Wenche Georgiadis is the enthusiastic and passionate organiser of short breaks and one day trips for Hastings Rotary Club. Val Baynton discovers more about how she delivers these adventures, and adds her own special touches to enhance the experience.
Travel has always been an important aspect of Wenche’s life. Born in Norway she has lived in England for over four decades. She worked for Icelandic Air before she had children, and whilst her sons were growing up she was a sales advisor in an independent travel agent in Dulwich.
“I like to plan visits to cities that people are unlikely to go to by themselves.” Wenche Georgiadis
Wenche Georgiadis loves to travel, and the benefits of her natural curiosity and enthusiasm for learning about other cultures and places are now being shared by others as she organises short breaks and one day trips for fellow members of her local Rotary Club. She initially developed itineraries for the Forest Hill and Sydenham Rotary Club when she lived in south London, but for the last seven years has been creating tours for members of the Hastings Rotary Club in East Sussex.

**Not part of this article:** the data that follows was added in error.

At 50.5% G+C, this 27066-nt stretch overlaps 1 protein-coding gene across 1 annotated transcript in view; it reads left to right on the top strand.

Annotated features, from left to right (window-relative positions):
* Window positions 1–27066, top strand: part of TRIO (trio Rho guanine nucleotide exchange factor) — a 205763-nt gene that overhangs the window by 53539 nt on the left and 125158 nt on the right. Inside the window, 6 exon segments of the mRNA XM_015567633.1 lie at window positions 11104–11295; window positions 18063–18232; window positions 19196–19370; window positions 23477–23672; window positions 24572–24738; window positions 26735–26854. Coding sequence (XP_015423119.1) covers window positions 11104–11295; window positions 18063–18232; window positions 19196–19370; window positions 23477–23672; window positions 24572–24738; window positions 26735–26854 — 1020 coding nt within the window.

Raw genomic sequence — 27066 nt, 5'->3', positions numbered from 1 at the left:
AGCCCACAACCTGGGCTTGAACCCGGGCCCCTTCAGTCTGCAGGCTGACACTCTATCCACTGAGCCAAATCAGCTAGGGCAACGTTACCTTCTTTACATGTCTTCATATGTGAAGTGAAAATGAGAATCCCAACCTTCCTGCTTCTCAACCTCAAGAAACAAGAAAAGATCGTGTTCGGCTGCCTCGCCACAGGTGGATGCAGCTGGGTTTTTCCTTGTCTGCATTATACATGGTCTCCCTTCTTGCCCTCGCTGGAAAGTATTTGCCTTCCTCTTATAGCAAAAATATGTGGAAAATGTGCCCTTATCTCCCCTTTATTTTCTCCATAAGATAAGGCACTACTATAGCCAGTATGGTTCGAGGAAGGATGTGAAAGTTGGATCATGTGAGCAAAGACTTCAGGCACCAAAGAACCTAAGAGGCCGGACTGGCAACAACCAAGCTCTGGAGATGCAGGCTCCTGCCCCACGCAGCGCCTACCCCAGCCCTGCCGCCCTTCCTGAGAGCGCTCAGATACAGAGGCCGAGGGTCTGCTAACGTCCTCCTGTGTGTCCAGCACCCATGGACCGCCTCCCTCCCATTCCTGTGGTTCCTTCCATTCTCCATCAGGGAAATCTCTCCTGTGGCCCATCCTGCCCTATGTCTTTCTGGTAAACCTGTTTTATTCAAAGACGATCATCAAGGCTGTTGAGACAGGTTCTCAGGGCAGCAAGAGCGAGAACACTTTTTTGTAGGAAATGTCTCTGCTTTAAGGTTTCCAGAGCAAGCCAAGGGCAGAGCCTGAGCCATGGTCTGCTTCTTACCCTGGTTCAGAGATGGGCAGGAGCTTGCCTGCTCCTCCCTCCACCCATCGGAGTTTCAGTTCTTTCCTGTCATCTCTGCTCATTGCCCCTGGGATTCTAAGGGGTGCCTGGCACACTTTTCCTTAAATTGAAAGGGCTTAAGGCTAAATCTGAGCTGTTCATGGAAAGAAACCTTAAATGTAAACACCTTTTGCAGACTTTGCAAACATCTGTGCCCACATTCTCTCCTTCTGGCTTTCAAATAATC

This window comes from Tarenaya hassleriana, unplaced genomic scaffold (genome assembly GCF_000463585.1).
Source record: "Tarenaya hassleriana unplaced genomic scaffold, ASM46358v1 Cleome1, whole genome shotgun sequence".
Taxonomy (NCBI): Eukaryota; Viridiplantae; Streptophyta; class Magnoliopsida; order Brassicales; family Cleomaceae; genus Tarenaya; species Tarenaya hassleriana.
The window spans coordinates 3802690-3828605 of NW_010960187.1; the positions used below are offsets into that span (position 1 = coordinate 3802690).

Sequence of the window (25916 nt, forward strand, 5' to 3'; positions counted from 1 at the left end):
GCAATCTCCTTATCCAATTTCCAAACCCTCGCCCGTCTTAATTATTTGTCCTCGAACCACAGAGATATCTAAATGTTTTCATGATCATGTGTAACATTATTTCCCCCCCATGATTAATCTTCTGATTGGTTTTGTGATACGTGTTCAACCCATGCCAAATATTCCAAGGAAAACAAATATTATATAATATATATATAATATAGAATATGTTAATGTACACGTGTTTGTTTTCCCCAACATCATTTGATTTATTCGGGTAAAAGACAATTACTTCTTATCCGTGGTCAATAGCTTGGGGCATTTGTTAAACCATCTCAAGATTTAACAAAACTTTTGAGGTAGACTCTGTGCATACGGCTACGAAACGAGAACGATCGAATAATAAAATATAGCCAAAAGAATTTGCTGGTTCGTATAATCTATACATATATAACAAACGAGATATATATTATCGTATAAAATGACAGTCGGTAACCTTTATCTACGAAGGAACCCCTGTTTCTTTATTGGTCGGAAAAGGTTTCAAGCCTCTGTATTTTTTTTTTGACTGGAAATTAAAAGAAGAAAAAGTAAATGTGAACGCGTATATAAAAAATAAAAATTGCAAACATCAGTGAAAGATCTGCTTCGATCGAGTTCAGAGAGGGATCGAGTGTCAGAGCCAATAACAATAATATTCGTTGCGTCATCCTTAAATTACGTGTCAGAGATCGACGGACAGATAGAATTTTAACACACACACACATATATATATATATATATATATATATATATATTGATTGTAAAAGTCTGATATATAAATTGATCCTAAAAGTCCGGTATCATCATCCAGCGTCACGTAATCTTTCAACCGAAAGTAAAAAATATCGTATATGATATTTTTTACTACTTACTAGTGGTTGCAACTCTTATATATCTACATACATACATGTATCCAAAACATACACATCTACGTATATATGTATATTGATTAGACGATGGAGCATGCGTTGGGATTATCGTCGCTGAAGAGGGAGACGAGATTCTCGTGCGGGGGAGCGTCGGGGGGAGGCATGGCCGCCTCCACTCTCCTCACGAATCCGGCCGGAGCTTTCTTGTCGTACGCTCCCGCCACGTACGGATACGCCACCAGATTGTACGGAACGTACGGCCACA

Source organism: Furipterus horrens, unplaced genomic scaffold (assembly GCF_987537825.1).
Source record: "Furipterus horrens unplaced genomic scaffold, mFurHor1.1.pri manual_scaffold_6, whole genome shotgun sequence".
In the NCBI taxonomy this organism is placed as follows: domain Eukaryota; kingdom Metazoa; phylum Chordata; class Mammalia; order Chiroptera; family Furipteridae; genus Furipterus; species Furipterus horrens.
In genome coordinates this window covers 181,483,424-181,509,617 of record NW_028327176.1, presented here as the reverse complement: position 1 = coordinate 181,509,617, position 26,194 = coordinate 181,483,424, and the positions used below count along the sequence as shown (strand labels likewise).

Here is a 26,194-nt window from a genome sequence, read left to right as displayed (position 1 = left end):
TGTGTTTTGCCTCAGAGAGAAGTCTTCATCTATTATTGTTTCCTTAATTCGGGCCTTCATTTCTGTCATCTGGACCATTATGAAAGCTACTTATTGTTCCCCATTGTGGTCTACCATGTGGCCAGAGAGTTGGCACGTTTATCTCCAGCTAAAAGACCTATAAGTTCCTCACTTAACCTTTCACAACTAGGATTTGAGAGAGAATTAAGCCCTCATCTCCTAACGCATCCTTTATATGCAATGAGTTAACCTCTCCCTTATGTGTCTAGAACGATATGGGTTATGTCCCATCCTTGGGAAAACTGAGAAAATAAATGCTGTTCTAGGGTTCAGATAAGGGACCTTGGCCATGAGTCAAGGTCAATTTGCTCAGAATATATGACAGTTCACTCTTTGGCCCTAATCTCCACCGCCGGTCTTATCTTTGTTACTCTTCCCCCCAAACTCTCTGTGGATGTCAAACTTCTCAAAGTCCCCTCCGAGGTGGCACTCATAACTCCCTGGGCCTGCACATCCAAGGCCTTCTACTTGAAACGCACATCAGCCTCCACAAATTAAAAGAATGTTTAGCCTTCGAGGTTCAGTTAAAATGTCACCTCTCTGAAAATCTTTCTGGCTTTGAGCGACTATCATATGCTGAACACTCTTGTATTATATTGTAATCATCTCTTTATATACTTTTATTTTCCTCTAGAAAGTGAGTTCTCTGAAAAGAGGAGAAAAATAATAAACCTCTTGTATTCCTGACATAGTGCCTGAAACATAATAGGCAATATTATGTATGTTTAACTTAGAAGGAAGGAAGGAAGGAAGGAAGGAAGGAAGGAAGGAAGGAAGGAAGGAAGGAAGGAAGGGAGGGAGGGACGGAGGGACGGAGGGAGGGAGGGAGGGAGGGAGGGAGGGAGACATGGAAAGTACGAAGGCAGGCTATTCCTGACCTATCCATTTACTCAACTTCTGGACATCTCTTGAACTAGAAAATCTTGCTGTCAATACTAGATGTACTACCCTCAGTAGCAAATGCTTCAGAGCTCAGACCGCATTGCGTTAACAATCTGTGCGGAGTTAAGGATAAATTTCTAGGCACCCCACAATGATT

How it all began
Wenche started to organise holidays for others on a non-professional basis after she and her husband, Peter, travelled to Prague in the Czech Republic several times in the 1980s. Initially their trips were purely as leisure to catch up with friends, but then the focus changed. During their trips Wenche and Peter realised that funds were needed to build a home for elderly people in Mnizek pod Brdy, a small village outside of Prague, with which they had become connected. In common with much of the country in the Communist era, if people had no one to look after them when they were old, they were housed in ancient palaces or large houses, which though imposing to look at, were unsuitable for providing the care and facilities they needed.